Types of Tracheostomy Tubes

A tracheostomy (trach) tube is a curved tube that is inserted into a tracheostomy stoma (the hole made in the neck and windpipe). There are several different brands of tracheostomy tubes, but all have similar parts. In double-cannula tubes, the inner cannula is inserted and locked in place after the obturator is removed; it acts as a removable liner for the more permanent, outer tube. The inner cannula can be withdrawn for brief periods to be cleaned. The main parts of a double cannula tracheostomy tube are the outer tube (or cannula), the inner tube (or cannula) and the obturator. The obturator is used only to guide the outer tube during insertion and is removed immediately after the outer tube is in place. The outer tube has ties to secure it in place around the child’s neck.

Parts of a Tracheostomy Tube
Single Cannula Silicone Tube

bivona trach tube

Bivona Fome-Cuff Tracheostomy Tube
(Photograph Courtesy of Smiths Medical, Hythe, Kent CT21 6JL. UK)

Parts of a Tracheostomy Tube
Tube with inner Cannula


 parts of a tracheostomy tube

(Photographs from Growing and Thriving with a Tracheostomy
by Ann Marie Ramsey and Colin Macpherson, photography by Joe Welch,
Copyright UMMC 1994-95.)

Many of the smaller plastic tracheostomy tubes do not have an inner tube. They are called single-cannula tubes. For infants and small children, the trach tube is usually a single-cannula plastic tube and is generally not cuffed (even if mechanical ventilation is required). The tube size and type is determined by the doctor depending on the reason for the trach tube as well as the size, age and medical needs of the child.

Tracheostomy tubes can be made of metal, plastic or silicone. Plastic and silicone tubes are increasingly popular because they are lightweight and there is less crusting of secretions.

metal tube

Metal tube with inner cannula and obturator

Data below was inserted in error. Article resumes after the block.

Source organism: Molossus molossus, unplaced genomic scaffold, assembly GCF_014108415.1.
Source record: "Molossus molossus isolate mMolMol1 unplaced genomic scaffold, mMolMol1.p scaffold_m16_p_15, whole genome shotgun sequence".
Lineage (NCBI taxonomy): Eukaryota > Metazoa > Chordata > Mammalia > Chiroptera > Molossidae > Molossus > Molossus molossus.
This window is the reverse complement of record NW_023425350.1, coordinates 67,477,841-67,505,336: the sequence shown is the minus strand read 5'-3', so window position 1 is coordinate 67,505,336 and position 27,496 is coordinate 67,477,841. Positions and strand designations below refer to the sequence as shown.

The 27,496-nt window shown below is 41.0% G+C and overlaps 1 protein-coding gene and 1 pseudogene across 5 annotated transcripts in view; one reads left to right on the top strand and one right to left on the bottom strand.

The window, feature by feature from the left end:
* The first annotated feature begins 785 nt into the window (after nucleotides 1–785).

Single Cannular Shiley Pediatric Tracheostomy Tube
Obturator at Right

Tracheostomy tubes come in many varieties, including cuffed, uncuffed and fenestrated. A cuff is a soft balloon around the distal (far) end of the tube that can be inflated to allow for mechanical ventilation in patients with respiratory failure. The cuffs are inflated with air, foam or sterile water. There are several types of cuffs. The low volume cuff is similar to a balloon, a high volume cuff is barrel-shaped. The high volume cuff may be better to avoid complications such as stenosis, because it spreads the pressure out, rather than pushing on one spot in the airway. Tight to shaft (TTS) balloons by Bivona are instilled with sterile water. These work well for children who can be off the ventilator at times. When the balloon is deflated, the tube allows air around tube for vocalization. In small children, cuffed tubes may not be needed, however, in older children a low-pressure cuff may be needed to achieve an adequate seal.

For children who are not ventilator dependant, the tracheostomy tube should allow some airflow around the tube to avoid damage to the tracheal wall and to permit speech.

 

Fenestrated tubes have an opening in the tube that permits speech through the upper airway when the external opening is blocked, even if the tube is too big to allow airflow around the outer cannula. Fenestrated tubes are not recommended for small children, because they can obstruct the opening with granulation tissue. The opening of the hole must be at a correct angle to prevent problems. Also, in an emergency, a solid inner cannula must be inserted in order to ventilate the child through the trach.

Fenestrated Tube Fenestrated tube

A Tracheal Button is a rigid cannula that can be placed into the tracheostomy stoma after removal of a tracheostomy tube. The button does not extend into the tracheal lumen. The tracheal button requires a mature stomal tract, and is generally used as a long-term solution for people with obstructive sleep apnea, which cannot be treated by other means. It is generally kept closed during the day to be unobtrusive, and opened at night to eliminate sleep apnea. Since the tube does not extend far into the airway itself (like a standard tracheotomy tube), it is easy to breath and talk normally with the device in place. It does not need to be opened during the day, since there is no fixed airway obstruction, as in laryngotracheal stenosis. In sleep apnea, the blockage is due to dynamic collapse of the soft tissue of the throat during the muscle relaxation that accompanies sleep.

Flex tube 

Bivona Uncuffed Neonatal and Pediatric FlexTend Silicone Tracheostomy Tubes.

Montgomery T-tubes are often used in adult patients; however, they are less commonly used in the pediatrics.

t-tube t-tube

Sara with a Montgomery t-tube

Tracheostomy tubes can also be custom made according to a child’s unique needs.

Note: Some trach tubes such as Bivona tubes contain metal fibers and must be changed for a plastic tube for MRI tests.

Also see Tracheostomy History for a photograph of an antique tracheostomy tube from the 1800's!
This page updated 7/21/04